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SqlCommand oddity raises NullReferenceException on an otherwise valid query

Dan Field

Bit of a head scratcher for this one. I was working on some ADO.NET code that involved calling a stored procedure with many (10k+) table valued parameter rows being passed in. Occasionally, I’d see a bug where ExecuteNonQuery would result in an exception with the following stack trace (I tried it with ExecuteReader and ExecuteScalar just to be sure as well):

System.NullReferenceException was unhandled by user code
Message=Object reference not set to an instance of an object.
at System.Data.SqlClient.SqlCommand.OnReturnStatus(Int32 status)
at System.Data.SqlClient.TdsParser.TryRun(RunBehavior runBehavior, SqlCommand cmdHandler, SqlDataReader dataStream, BulkCopySimpleResultSet bulkCopyHandler, TdsParserStateObject stateObj, Boolean& dataReady)

I knew for sure the command object was not null, and so I started looking at the Reference Source. It seemed the parameter collection was the cause of the issue.

I enabled CLR debugging in Visual Studio and dove in. The most relevant block of that function is here:

 // see if a return value is bound
int count = GetParameterCount(parameters);
for (int i = 0; i < count; i++) {
	SqlParameter parameter = parameters[i];
	if (parameter.Direction == ParameterDirection.ReturnValue) {
		object v = parameter.Value;

In my case, count was over 65,000, and some of the later members of the list weren’t fully initialized yet (due to some multi-threading issues, and creating many many parameters) – and I was not paying attention to the return value, so I had never added it. However, the exception completely went away by adding the following before any other parameters:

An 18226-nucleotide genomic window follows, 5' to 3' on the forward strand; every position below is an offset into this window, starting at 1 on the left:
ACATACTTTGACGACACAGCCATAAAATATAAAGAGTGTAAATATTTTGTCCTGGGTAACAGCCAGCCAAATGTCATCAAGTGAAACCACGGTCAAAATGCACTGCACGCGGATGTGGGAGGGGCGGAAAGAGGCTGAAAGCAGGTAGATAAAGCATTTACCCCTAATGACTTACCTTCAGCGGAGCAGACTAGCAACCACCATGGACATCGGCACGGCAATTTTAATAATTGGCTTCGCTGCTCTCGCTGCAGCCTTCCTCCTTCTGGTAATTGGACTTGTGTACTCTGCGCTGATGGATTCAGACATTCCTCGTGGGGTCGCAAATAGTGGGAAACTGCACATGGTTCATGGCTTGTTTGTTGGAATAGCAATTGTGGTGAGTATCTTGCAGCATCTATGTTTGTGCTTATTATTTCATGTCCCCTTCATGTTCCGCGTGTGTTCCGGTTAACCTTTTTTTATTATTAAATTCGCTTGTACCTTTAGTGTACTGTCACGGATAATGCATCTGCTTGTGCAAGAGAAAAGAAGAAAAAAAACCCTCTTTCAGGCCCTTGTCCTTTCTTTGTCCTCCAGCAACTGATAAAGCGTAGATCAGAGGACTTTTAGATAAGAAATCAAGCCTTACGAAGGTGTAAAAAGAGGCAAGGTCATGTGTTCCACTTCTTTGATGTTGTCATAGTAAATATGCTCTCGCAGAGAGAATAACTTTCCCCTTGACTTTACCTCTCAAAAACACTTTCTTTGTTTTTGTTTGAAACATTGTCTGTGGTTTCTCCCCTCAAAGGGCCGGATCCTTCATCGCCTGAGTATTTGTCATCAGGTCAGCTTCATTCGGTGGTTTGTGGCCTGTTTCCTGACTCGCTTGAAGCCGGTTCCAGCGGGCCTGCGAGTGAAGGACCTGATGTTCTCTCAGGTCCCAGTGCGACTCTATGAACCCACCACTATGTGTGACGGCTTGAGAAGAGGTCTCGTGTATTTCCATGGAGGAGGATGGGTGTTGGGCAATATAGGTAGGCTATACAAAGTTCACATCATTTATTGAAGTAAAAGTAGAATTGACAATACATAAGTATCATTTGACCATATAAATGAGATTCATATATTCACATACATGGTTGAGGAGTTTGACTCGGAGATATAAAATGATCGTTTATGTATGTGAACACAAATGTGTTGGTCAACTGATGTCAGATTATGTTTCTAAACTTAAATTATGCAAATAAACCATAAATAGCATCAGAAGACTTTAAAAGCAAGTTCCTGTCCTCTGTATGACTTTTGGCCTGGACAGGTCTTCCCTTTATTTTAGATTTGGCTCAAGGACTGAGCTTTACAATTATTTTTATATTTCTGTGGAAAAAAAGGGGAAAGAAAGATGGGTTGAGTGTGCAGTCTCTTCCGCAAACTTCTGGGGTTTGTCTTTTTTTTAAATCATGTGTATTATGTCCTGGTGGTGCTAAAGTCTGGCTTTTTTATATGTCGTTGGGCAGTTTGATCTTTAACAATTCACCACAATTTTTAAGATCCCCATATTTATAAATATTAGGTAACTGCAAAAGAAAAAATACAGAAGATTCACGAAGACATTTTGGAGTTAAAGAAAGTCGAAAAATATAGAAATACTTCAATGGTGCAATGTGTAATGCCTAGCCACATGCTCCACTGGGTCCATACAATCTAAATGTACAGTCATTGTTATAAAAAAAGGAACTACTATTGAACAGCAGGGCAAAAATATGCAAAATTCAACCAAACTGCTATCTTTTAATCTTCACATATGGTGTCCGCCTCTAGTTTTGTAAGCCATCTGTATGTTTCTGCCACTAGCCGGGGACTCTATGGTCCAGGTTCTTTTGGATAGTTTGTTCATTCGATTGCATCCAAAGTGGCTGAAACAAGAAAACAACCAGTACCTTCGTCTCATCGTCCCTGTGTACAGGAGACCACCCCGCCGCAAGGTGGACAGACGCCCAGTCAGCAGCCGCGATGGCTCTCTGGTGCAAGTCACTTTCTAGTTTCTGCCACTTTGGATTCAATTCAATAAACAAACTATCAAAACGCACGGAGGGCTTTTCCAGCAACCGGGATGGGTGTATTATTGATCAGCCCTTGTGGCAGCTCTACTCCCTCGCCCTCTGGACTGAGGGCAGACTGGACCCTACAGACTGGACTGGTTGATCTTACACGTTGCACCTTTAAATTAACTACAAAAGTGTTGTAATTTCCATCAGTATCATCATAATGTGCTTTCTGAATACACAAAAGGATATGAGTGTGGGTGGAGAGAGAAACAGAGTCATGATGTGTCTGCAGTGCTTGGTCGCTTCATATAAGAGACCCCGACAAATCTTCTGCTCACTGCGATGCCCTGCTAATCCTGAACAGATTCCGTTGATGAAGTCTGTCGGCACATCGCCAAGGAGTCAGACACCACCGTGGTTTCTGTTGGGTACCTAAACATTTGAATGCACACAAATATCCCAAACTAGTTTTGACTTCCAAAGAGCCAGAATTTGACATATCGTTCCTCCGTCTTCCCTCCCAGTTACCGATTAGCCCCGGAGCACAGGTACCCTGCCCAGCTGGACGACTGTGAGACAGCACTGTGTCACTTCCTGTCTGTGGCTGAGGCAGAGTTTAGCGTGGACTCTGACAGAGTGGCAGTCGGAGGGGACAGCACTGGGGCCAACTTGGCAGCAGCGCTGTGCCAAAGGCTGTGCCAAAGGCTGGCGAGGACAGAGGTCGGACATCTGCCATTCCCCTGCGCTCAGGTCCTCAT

SqlCommand cmd = ...; // initialization code for SqlCommand here
SqlParameter retParam = new SqlParameter("@result", SqlDbType.Int);
retParam.Direction = ParameterDirection.ReturnValue;

This ensures that the ReturnValue parameter is the first in the collection, and when that iteration occurs in OnReturnStatus, it will find the parameter immediately (instead of potentially traversing 65k parameters); it also got rid of the non-sensical exception in ADO.NET so I could bear down on the other issues related to this particular piece of code. The big take away here is that it seems like it would be best to always add the ReturnValue parameter immediately to a SqlParameterCollection, even if you don’t intend to use it. This would likely apply to EntityFramework EntityCommands (which are based on SqlCommand) as well.

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